This section sets forth the content of the decision and order of the ALJ, and includes the standards for finding a violation under STAA's whistleblower provision. Minor editorial revisions have been made in the final rule. References to the perception of protected activity have been deleted in the final rule. This concept is adequately covered by section 1978.104(e)(2)(ii) (employer knowledge shown by suspicion of protected activity). The title of this section conforms to the title assigned to similar provisions in other OSHA whistleblower regulations. Before the issuance of the IFR, section 1978.109 addressed decisions of both the ALJs and the ARB. In conformance with other OSHA whistleblower regulations, these two topics were separated by the IFR into individual sections; this separation remains in the final rule. Section 1978.109 covers only ALJ decisions and section 1978.110 addresses ARB decisions.

Former paragraph (a) was divided in the IFR among multiple paragraphs in this section and otherwise revised to reflect the parties' new burdens of proof and to conform more closely to the regulations implementing other OSHA-administered whistleblower laws. Those changes remain in the final rule. In litigation, the statutory burdens of proof require a complainant to prove that the alleged protected activity was a “contributing factor” in the alleged adverse action. If the complainant satisfies his or her burden, the employer, to escape liability, must prove by “clear and convincing evidence” that it would have taken the same action in the absence of the protected activity.

A contributing factor is “any factor which, alone or in connection with other factors, tends to affect in any way the outcome of the decision.” Clarke, supra, at *3. The complainant (whenever this term is used in this paragraph, it also refers to the Assistant Secretary) can succeed by providing either direct or indirect proof of contribution. Direct evidence is “smoking gun” evidence that conclusively connects the protected activity and the adverse action and does not rely upon inference. If the complainant does not produce direct evidence, he or she must proceed indirectly, or inferentially, by proving by a preponderance of the evidence that a motive prohibited by STAA was the true reason for the adverse action. One type of circumstantial evidence is evidence that discredits the respondent's proffered reasons for the adverse action, demonstrating instead that they were pretexts for retaliation. Id. Another type of circumstantial evidence is temporal proximity between the protected activity and the adverse action. Ferguson, supra, at *2. The respondent may avoid liability if it “demonstrates by clear and convincing evidence” that it would have taken the same adverse action in any event. Clear and convincing evidence is evidence indicating that the thing to be proved is highly probable or reasonably certain. Clarke, supra, at *3. This burden of proof regimen supersedes the one in effect before the 2007 amendments to STAA. Id. at 7, n.1.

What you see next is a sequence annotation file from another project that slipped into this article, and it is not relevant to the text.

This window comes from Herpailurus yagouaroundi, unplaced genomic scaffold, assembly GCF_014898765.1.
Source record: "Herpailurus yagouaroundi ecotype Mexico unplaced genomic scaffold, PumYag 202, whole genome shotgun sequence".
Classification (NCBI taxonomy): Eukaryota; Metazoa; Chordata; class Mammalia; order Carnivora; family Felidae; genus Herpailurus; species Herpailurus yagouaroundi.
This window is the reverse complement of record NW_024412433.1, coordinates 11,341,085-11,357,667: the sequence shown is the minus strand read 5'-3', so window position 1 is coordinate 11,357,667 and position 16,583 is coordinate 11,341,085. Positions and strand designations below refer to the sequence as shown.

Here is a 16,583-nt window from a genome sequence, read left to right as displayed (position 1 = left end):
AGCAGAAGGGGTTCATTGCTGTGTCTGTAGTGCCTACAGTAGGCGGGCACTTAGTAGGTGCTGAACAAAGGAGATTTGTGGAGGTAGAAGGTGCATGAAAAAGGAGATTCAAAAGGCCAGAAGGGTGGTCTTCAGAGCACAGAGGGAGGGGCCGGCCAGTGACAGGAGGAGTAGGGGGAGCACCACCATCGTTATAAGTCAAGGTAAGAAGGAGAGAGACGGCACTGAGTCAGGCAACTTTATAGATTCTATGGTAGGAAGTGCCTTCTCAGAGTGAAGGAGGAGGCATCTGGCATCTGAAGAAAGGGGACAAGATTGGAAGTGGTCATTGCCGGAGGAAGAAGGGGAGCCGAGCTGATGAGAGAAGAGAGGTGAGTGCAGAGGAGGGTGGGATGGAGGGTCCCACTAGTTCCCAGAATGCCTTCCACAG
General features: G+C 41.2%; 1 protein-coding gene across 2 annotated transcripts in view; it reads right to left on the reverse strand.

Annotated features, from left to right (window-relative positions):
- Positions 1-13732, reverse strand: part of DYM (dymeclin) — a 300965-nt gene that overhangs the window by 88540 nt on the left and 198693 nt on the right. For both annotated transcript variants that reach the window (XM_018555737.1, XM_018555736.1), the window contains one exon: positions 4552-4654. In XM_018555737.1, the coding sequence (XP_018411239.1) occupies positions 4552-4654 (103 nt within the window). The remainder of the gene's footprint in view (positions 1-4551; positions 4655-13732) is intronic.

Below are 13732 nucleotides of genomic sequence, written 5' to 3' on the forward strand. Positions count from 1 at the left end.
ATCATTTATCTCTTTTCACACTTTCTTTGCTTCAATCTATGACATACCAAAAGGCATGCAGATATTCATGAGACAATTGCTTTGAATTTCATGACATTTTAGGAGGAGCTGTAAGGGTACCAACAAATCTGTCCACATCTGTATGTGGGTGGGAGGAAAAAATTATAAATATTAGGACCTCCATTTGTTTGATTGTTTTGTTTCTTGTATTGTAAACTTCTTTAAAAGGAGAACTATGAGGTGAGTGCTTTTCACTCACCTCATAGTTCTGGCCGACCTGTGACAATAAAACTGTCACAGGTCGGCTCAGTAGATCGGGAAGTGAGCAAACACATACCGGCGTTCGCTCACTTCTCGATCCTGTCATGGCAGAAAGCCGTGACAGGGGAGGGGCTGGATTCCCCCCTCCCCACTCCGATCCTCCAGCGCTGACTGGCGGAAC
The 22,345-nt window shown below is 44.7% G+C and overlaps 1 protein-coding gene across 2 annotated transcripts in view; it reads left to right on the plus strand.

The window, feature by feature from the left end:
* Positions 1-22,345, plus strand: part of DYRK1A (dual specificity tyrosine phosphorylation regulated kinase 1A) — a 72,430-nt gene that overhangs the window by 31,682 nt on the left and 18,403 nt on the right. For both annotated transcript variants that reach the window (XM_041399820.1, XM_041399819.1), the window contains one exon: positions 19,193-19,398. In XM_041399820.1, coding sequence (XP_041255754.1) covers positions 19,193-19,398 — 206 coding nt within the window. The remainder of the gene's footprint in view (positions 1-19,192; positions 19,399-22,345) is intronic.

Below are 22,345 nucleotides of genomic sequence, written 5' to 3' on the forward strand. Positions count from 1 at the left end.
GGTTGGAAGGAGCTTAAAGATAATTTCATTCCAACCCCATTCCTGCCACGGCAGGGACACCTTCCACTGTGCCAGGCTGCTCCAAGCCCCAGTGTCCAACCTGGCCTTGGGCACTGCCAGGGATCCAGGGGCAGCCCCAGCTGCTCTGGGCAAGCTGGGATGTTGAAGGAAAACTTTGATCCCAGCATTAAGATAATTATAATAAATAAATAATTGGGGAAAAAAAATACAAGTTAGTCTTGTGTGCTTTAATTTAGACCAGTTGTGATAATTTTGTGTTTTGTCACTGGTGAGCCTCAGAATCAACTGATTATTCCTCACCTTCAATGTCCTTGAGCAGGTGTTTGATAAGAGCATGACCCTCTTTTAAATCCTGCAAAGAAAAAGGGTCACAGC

The requirements that the ALJ close the record within 30 days after the filing of the objection and issue a decision within 30 days after the close of the record are not in these rules because procedures for issuing decisions, including their timeliness, are addressed by the Rules of Practice and Procedure for Administrative Hearings Before the Office of Administrative Law Judges at 29 CFR 18.57.